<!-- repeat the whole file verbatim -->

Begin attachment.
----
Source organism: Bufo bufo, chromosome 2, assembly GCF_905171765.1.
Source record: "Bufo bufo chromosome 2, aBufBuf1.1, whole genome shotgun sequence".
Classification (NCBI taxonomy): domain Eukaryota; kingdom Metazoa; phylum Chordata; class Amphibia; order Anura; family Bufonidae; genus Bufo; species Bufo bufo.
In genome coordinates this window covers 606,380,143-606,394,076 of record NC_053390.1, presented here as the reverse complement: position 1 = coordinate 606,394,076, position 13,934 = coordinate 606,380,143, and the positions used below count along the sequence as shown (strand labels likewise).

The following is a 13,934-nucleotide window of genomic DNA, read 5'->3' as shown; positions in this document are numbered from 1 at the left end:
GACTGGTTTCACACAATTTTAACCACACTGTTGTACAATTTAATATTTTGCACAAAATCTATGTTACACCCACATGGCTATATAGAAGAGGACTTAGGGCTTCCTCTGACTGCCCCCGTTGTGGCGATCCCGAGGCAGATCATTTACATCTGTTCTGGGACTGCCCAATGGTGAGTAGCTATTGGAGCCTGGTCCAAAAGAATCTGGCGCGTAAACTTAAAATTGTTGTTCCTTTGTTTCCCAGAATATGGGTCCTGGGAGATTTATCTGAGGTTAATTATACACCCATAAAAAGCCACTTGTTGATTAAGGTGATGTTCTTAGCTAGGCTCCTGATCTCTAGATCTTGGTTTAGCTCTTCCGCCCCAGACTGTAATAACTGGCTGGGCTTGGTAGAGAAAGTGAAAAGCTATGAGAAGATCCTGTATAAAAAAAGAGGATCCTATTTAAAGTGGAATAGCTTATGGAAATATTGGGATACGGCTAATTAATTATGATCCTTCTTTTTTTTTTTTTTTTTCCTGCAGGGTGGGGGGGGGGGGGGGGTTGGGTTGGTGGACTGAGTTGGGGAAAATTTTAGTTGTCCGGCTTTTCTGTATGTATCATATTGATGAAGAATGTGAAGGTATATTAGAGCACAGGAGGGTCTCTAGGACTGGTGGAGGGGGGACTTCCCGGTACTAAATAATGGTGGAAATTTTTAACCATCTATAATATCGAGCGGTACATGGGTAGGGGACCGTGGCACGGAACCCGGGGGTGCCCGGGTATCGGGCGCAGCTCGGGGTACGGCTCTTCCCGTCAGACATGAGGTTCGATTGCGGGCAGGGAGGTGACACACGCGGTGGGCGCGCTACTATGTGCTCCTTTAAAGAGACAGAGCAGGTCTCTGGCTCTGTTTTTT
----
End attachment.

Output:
Source organism: Bufo bufo, chromosome 2, assembly GCF_905171765.1.
Source record: "Bufo bufo chromosome 2, aBufBuf1.1, whole genome shotgun sequence".
Classification (NCBI taxonomy): domain Eukaryota; kingdom Metazoa; phylum Chordata; class Amphibia; order Anura; family Bufonidae; genus Bufo; species Bufo bufo.
In genome coordinates this window covers 606,380,143-606,394,076 of record NC_053390.1, presented here as the reverse complement: position 1 = coordinate 606,394,076, position 13,934 = coordinate 606,380,143, and the positions used below count along the sequence as shown (strand labels likewise).

The following is a 13,934-nucleotide window of genomic DNA, read 5'->3' as shown; positions in this document are numbered from 1 at the left end:
GACTGGTTTCACACAATTTTAACCACACTGTTGTACAATTTAATATTTTGCACAAAATCTATGTTACACCCACATGGCTATATAGAAGAGGACTTAGGGCTTCCTCTGACTGCCCCCGTTGTGGCGATCCCGAGGCAGATCATTTACATCTGTTCTGGGACTGCCCAATGGTGAGTAGCTATTGGAGCCTGGTCCAAAAGAATCTGGCGCGTAAACTTAAAATTGTTGTTCCTTTGTTTCCCAGAATATGGGTCCTGGGAGATTTATCTGAGGTTAATTATACACCCATAAAAAGCCACTTGTTGATTAAGGTGATGTTCTTAGCTAGGCTCCTGATCTCTAGATCTTGGTTTAGCTCTTCCGCCCCAGACTGTAATAACTGGCTGGGCTTGGTAGAGAAAGTGAAAAGCTATGAGAAGATCCTGTATAAAAAAAGAGGATCCTATTTAAAGTGGAATAGCTTATGGAAATATTGGGATACGGCTAATTAATTATGATCCTTCTTTTTTTTTTTTTTTTTCCTGCAGGGTGGGGGGGGGGGGGGGGTTGGGTTGGTGGACTGAGTTGGGGAAAATTTTAGTTGTCCGGCTTTTCTGTATGTATCATATTGATGAAGAATGTGAAGGTATATTAGAGCACAGGAGGGTCTCTAGGACTGGTGGAGGGGGGACTTCCCGGTACTAAATAATGGTGGAAATTTTTAACCATCTATAATATCGAGCGGTACATGGGTAGGGGACCGTGGCACGGAACCCGGGGGTGCCCGGGTATCGGGCGCAGCTCGGGGTACGGCTCTTCCCGTCAGACATGAGGTTCGATTGCGGGCAGGGAGGTGACACACGCGGTGGGCGCGCTACTATGTGCTCCTTTAAAGAGACAGAGCAGGTCTCTGGCTCTGTTTTTT